The Discipline of Product Management

As a members of a discipline, product manager's work at all levels of a company in the product development process. For our purposes, we will discuss only three levels: product manager, lead product manager, and product strategy director. Of course, these might have different names and be shared among multiple people in any real installation.

Product Manager

The product manager is driven by the customer life cycle and produces a product. Any large product may have multiple product managers assigned to it, especially during Design and Plan, Development, and Testing, portions of the product life cycle. A product manager must be concerned with every aspect of the customer life cycle and every way that the customer might touch the product or the company about the product. They are primarily concerned with the customer experience in every dimension that it might take. The end result of all of this is the product itself.

Lead Product Manager

The lead product manager is responsible for a product throughout its entire life cycle. Every product will have a product manager assigned to it from inception to decommissioning, guiding the product from birth through death. This guidance is called a "product roadmap" and is the detailed plan for the product lifecycle. The lead product manager manages a cross functional team of people who are responsible for the development and operation of the product. This team may grow and diminish during different phases of the product life cycle, but generally includes.

  • Software developers

  • Project managers

  • Product operations engineers

  • Software quality assurance engineers

  • User interface design engineers

  • Marketers

  • Graphic artists

  • Customer support

  • The lead product manager does not necessarily function as the operational manager for these people, but leads, coordinates, and supervises their work toward the end goal of making the product a reality, launching it, operating it, and managing it throughout its life cycle.

    The product managers who manage the customer life cycle report to the lead product manager during times that they are assigned to the team. In many cases, the product manager will have P&L responsibility for the product and thus manage everything about the product including sales, marketing, and advertising.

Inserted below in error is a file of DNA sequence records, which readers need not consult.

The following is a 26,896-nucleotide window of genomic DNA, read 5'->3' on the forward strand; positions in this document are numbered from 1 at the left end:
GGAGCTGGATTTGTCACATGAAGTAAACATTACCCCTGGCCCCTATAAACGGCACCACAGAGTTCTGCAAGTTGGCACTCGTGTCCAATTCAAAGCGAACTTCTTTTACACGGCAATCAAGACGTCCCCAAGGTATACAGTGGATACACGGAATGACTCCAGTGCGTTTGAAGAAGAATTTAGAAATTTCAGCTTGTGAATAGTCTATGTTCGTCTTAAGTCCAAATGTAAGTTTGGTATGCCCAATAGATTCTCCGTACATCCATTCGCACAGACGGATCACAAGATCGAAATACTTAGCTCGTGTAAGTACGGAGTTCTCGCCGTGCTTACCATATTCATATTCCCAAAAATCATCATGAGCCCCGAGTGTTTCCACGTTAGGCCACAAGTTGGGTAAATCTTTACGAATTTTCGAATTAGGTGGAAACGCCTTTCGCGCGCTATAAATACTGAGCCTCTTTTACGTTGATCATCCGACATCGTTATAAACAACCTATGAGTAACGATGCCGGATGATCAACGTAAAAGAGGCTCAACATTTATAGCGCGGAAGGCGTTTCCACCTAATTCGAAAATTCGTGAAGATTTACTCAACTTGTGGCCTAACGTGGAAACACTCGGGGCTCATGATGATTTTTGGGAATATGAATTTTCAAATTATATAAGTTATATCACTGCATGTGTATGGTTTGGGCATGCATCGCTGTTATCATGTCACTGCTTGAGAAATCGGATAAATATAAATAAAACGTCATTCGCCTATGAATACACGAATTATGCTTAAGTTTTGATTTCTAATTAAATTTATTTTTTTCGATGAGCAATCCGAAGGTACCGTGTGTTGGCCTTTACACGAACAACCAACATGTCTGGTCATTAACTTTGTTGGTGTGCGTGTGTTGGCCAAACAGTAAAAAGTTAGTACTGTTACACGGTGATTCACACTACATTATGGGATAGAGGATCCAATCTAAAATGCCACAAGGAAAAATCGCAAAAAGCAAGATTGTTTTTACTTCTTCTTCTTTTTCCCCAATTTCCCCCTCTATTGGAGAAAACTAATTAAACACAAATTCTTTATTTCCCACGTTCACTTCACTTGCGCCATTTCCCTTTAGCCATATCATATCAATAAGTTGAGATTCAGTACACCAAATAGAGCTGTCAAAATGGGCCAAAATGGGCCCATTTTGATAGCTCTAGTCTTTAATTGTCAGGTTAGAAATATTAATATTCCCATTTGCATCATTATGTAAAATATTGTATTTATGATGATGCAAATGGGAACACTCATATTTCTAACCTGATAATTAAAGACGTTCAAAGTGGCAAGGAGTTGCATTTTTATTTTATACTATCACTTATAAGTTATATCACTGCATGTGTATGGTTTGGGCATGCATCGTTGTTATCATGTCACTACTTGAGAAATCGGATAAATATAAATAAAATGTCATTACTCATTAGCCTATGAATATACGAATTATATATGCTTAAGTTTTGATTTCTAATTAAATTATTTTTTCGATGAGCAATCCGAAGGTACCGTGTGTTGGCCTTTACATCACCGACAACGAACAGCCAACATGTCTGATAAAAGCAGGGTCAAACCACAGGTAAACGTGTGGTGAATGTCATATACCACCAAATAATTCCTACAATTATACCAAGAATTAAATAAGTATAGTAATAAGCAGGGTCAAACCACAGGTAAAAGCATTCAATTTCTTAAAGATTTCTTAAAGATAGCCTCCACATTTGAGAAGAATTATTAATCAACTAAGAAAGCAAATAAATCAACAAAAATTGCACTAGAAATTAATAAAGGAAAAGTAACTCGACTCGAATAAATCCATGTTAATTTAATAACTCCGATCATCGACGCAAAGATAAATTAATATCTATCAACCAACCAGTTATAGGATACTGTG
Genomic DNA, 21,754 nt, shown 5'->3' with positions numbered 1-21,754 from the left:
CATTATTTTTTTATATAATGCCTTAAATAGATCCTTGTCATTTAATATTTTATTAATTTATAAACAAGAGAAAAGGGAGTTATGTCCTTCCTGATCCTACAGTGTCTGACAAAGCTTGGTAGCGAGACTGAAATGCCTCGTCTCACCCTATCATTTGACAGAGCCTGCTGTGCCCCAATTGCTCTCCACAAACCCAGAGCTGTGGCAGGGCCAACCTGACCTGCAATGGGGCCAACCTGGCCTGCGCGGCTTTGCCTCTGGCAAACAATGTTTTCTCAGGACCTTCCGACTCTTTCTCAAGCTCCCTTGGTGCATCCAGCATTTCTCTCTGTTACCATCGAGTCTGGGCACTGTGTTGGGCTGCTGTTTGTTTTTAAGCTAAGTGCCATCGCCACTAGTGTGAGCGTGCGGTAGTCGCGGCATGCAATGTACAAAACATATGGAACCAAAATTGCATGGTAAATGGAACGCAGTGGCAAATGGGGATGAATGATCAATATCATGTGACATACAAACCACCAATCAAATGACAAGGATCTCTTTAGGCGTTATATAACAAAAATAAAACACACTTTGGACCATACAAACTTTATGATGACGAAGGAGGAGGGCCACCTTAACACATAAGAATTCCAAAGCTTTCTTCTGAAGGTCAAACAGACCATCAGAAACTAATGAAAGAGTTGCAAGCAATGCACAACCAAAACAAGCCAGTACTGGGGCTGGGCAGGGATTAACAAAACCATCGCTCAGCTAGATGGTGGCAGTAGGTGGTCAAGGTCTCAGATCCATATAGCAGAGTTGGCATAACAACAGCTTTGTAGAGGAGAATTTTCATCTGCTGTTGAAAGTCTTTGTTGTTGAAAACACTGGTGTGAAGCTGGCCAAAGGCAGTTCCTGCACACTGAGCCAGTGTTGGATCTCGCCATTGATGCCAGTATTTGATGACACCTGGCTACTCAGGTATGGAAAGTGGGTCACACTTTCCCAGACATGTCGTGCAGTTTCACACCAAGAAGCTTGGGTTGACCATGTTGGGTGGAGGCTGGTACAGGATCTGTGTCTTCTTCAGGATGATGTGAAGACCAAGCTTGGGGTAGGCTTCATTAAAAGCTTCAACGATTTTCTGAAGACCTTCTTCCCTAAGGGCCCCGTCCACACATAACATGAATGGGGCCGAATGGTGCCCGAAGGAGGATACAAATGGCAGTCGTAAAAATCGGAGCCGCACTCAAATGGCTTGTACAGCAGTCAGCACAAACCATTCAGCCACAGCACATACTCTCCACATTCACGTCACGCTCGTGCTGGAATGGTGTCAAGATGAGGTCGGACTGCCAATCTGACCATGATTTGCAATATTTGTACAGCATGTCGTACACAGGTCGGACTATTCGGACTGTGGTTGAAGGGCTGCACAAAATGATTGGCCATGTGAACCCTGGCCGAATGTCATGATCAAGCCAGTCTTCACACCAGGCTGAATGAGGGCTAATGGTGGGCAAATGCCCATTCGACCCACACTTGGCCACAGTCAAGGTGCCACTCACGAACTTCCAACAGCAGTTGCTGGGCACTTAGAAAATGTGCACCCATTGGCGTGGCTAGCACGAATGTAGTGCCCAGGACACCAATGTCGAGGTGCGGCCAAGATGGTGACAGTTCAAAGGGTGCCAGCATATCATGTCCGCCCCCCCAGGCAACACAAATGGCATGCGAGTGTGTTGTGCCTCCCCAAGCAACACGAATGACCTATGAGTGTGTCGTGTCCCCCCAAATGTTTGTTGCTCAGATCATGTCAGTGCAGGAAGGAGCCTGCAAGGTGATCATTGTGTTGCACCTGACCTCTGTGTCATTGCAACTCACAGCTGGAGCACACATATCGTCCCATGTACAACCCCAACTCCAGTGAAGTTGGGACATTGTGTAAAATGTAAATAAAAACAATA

Product Strategy Director

    The product strategy director is a member of the executive management team and is responsible for creating a portfolio of products that are aligned with the business strategy of the company. A small company might have a small product portfolio. A large company might have multiple portfolios organized along lines of business.

    A product strategy director has the following responsibilities.

  • Define and plan product lines and product enhancements

  • Management of product contracts and sales

  • Strategic direction based on customer needs and business goals

  • Interpret strategic goals into operational tasks

  • Make proposals to senior management regarding implications of proposed plans

  • Serves as representative to internal and external clients

  • Manages external vendors and deliverables

  • Takes lead in establishing tactical plans and objectives

  • Develops and implements administrative and operational matters ensuring achievement of objectives

  • Establishes business plan and operational goals

  • Evaluates risks and trade-offs; proposes contingency plans

  • The product strategy director is accountable in the following areas.

    Accountable for overall product direction.

    Make key decisions based on risk management and trade-off assessments.

  • Accountable for overall product direction

  • Make key decisions based on risk management and trade-off assessments

  • Act as product evangelist

  • Manage product budget

  • Anticipate and develop strategies and tactics to meet client business needs

  • Provide business leadership to members of team including developers, contractors, and others

  • The product strategy director is gives leadership in the following ways.

  • Provide tactical leadership and general direction to managers and team members

  • Regularly interact with executive management

  • Provide tactical leadership and general direction to managers and team members

  • Handle controversial and sensitive situations with diplomacy

  • Negotiate with clients and customers as well as executives and other directors

  • Provide supervisory guidance and mentoring to more junior product managers

  • TQM is the way of managing for the future, and is far wider in its application than just assuring product or service quality - it is a way of managing people and business processes to ensure complete customer satisfaction at every stage, internally and externally. TQM, combined with effective leadership, results in an organization doing the right things right, first time. The core of TQM is the customer-supplier interfaces, both externally and internally, and at each interface lie a number of processes. This core must be surrounded by commitment to quality, communication of the quality message, and recognition of the need to change the culture of the organization to create total quality. These are the foundations of TQM, and they are supported by the key management functions of people, processes and systems in the organization. This section discusses each of these elements that, together, can make a total quality organization. Other sections explain people, processes and systems in greater detail, all having the essential themes of commitment, culture and communication running through them.

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